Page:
Ashes, Dust and Entropy
“In the beginning God created the heaven and the earth. And the earth was without form, and void; and darkness was upon the face of the deep. And the Spirit of God moved upon the face of the waters.”
An excellent article in the New Scientist magazine aims to explain the concept of entropy. The article starts with the quote: “Ashes to ashes, dust to dust.” Of course, the phrase is not a biblical phrase. It is from the Funeral Service contained in the 1662 Book of Common Prayer. The concept certainly is biblical, however. It reminds us that God made man from dust, and Job talks about returning one day to dust and ashes.
The New Scientist article asks us to imagine a video of an explosion. A solid object disintegrates before our eyes, while dust and pieces of the object are thrown outwards. Then the magazine asks us to imagine that the film is played backwards. The dust and pieces fly inward until we obtain a solid-looking, ordered object. We instinctively know that the first video is possible, but the latter is impossible. The dust is thrown out by energy, which has come from the chemical explosive. No energy has been destroyed, but Humpty Dumpty still can’t be put back together. This is because, although no energy is destroyed, some of it is now unusable. This energy has, for all intents and purposes, been lost. Probably, some of the dust is slightly warm, but such low-temperature heat is really wasted energy.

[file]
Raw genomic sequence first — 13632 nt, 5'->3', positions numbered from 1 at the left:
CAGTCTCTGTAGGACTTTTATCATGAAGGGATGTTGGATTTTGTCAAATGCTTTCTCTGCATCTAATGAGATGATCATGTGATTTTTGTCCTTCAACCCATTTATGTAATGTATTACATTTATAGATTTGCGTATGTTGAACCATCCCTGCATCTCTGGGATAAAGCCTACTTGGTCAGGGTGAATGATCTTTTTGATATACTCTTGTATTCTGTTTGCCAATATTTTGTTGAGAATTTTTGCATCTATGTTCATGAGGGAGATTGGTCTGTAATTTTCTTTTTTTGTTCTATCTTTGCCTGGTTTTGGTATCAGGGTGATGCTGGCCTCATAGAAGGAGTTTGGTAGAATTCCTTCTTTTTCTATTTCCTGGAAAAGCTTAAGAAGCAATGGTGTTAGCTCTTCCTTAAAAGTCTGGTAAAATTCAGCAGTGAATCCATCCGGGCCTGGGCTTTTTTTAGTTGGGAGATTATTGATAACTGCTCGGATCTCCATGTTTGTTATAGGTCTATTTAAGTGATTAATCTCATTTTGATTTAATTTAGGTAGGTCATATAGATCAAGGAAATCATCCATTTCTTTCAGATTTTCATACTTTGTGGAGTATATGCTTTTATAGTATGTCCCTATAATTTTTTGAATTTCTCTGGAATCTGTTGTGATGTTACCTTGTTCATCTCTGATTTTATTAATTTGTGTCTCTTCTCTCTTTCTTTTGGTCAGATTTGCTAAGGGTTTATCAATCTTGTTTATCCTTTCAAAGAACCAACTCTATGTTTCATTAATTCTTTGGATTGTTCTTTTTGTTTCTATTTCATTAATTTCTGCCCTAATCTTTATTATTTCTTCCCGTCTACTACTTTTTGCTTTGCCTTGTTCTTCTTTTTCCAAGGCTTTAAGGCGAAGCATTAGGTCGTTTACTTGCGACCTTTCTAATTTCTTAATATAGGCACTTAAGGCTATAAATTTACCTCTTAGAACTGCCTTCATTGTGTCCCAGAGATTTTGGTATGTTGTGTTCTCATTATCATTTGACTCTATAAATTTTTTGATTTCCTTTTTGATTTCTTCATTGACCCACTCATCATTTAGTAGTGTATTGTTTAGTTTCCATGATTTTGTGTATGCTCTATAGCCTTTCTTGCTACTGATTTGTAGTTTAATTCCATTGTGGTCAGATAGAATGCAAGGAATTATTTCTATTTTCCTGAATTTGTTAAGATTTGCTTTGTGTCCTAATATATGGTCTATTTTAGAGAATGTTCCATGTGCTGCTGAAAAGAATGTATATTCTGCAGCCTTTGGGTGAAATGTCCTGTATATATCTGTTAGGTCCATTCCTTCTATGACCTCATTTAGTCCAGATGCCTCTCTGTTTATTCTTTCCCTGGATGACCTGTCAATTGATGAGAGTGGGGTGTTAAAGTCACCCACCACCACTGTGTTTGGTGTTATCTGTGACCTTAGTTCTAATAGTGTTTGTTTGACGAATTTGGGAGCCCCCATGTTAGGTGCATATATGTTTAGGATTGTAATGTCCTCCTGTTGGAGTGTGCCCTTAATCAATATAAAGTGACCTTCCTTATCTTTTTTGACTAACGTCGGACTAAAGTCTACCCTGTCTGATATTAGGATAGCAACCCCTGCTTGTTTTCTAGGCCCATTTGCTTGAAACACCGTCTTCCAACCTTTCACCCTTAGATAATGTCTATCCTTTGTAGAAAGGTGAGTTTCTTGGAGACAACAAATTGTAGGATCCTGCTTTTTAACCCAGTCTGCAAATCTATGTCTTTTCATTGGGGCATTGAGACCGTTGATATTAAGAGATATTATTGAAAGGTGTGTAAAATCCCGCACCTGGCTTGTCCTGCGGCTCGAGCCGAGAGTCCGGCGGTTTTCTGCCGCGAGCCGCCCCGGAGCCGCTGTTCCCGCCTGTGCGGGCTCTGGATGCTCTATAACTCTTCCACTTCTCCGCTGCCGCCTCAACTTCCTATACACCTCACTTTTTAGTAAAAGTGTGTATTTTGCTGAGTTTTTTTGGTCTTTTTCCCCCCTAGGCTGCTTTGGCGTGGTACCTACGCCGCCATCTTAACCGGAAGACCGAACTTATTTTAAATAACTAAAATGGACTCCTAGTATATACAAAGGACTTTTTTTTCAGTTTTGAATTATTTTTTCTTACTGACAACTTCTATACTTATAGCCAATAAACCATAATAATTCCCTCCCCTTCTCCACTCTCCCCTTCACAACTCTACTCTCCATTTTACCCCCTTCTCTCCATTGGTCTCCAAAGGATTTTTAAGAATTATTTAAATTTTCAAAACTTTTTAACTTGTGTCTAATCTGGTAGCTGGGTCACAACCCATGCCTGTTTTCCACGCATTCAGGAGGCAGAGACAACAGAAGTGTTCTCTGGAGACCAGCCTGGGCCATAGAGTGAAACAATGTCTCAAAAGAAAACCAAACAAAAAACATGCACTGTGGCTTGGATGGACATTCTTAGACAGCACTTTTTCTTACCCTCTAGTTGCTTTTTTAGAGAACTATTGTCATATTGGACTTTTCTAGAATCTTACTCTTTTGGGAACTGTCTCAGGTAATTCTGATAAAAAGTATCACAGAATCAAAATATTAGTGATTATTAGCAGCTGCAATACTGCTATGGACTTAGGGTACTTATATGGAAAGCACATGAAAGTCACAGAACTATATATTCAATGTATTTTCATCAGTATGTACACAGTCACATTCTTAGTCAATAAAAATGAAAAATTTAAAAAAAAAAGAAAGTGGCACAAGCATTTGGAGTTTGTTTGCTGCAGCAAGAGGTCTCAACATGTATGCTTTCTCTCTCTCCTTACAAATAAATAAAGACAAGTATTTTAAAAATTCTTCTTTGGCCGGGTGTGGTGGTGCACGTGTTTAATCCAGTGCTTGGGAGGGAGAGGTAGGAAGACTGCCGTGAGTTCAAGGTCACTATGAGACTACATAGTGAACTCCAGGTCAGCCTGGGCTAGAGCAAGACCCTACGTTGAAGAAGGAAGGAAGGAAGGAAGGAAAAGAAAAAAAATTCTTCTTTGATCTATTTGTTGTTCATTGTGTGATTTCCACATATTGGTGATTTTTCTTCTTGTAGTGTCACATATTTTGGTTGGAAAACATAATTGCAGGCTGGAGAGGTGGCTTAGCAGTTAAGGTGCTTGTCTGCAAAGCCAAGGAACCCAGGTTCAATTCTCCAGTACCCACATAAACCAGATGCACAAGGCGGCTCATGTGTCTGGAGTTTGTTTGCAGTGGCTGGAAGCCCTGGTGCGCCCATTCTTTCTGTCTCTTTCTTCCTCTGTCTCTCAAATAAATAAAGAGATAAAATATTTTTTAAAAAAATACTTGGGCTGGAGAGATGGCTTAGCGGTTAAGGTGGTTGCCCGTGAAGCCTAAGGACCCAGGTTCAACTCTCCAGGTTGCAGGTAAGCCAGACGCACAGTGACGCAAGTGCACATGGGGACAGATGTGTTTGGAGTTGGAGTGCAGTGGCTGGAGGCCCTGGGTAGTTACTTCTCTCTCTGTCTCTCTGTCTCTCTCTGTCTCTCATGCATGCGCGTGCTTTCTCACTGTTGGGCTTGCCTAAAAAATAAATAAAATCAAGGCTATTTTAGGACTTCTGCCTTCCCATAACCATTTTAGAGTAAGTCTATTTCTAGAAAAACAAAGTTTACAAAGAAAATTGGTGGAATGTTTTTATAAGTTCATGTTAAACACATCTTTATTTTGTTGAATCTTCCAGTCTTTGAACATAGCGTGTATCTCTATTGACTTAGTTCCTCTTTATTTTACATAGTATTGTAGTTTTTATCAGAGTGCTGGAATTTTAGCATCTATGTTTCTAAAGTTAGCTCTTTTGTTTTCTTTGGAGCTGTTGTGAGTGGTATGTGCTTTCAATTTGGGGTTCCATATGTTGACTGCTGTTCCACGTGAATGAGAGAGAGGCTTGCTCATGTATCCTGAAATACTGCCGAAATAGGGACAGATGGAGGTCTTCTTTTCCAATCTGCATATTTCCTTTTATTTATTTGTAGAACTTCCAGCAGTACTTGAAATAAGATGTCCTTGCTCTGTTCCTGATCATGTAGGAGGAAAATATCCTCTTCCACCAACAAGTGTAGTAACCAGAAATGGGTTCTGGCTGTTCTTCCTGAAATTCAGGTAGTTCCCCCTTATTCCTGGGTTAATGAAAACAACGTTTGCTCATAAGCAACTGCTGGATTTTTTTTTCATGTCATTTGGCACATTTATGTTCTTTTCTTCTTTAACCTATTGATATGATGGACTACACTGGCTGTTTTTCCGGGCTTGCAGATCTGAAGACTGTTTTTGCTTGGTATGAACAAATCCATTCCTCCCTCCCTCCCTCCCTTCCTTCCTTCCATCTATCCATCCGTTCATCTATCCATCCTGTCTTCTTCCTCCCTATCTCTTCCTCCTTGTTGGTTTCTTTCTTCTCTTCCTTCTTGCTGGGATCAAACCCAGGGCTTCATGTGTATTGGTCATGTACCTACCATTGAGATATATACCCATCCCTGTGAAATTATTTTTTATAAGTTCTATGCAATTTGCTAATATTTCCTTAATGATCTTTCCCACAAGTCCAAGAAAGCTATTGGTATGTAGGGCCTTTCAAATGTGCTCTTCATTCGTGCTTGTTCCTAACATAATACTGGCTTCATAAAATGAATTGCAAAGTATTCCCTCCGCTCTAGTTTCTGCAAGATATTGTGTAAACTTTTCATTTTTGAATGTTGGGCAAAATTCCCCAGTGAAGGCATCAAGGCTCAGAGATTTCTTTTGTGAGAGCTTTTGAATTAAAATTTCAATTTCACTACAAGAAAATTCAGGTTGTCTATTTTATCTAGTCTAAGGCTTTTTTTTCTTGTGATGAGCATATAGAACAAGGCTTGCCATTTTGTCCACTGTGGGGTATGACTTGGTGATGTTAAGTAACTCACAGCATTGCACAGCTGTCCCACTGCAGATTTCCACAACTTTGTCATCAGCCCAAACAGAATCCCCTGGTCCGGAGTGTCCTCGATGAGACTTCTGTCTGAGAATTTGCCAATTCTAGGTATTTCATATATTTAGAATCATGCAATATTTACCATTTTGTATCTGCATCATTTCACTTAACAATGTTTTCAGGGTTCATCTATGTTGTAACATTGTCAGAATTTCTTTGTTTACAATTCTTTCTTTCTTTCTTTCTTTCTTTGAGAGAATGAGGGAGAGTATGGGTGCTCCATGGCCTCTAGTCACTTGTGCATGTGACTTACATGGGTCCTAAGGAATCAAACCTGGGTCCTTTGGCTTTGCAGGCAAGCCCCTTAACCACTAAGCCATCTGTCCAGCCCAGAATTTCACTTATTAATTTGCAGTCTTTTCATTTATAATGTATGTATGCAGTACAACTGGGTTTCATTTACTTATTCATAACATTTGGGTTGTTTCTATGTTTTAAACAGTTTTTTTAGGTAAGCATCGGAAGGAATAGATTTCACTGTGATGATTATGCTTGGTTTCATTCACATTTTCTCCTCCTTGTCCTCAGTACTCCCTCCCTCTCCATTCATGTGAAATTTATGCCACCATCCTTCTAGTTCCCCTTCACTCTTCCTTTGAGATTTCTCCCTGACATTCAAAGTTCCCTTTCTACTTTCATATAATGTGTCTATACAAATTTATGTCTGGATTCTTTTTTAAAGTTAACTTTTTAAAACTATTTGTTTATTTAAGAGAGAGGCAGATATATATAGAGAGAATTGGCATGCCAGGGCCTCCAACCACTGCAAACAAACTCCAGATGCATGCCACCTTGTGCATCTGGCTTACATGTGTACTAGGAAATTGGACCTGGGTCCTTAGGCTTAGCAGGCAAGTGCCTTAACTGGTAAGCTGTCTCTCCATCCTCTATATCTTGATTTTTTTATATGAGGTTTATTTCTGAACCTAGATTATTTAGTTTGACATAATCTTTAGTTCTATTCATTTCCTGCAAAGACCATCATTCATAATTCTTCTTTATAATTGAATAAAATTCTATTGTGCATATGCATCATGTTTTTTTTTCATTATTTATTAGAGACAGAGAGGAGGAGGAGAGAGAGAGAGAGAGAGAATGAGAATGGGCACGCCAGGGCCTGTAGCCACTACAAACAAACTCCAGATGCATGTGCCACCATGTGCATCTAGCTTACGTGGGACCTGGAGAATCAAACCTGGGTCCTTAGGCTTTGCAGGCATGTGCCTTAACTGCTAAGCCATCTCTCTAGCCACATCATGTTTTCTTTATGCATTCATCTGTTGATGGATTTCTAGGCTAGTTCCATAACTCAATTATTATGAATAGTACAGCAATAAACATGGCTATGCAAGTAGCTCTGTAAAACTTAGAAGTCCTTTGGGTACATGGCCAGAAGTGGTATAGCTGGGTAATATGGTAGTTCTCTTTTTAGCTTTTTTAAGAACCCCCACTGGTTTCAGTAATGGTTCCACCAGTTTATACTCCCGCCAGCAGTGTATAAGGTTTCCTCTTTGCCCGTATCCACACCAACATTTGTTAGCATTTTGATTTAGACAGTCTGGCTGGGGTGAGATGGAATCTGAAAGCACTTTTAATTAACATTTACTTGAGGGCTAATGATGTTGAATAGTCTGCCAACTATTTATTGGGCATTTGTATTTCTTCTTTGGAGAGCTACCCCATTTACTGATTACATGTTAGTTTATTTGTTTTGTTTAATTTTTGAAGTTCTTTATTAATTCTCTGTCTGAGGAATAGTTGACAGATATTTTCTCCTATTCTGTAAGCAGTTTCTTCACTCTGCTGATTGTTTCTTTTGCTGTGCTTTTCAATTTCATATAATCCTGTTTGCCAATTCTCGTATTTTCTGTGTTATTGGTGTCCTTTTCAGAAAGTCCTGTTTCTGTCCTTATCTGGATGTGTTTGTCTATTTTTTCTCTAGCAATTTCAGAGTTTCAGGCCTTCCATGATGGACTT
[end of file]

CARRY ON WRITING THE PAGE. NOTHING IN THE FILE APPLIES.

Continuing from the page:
The universe is like that. It is running down. In no way could a universe have started by itself, with the dust gathering up into molecular order. Author: Paul F. Taylor
Prayer: We see, Lord, that nothing can come from nothing. Everything has to come from something, gradually falling into wasted energy. So, we acknowledge the scientific truth of Your word over all those who would say “nay”. Amen.
Ref: Howgego, J. (2018), How to think about entropy, < https://www.newscientist.com/article/mg23831841-100-how-to-think-about-entropy/ >, accessed 6/30/2018. Image: Carnot Heat Engine, Public Domain.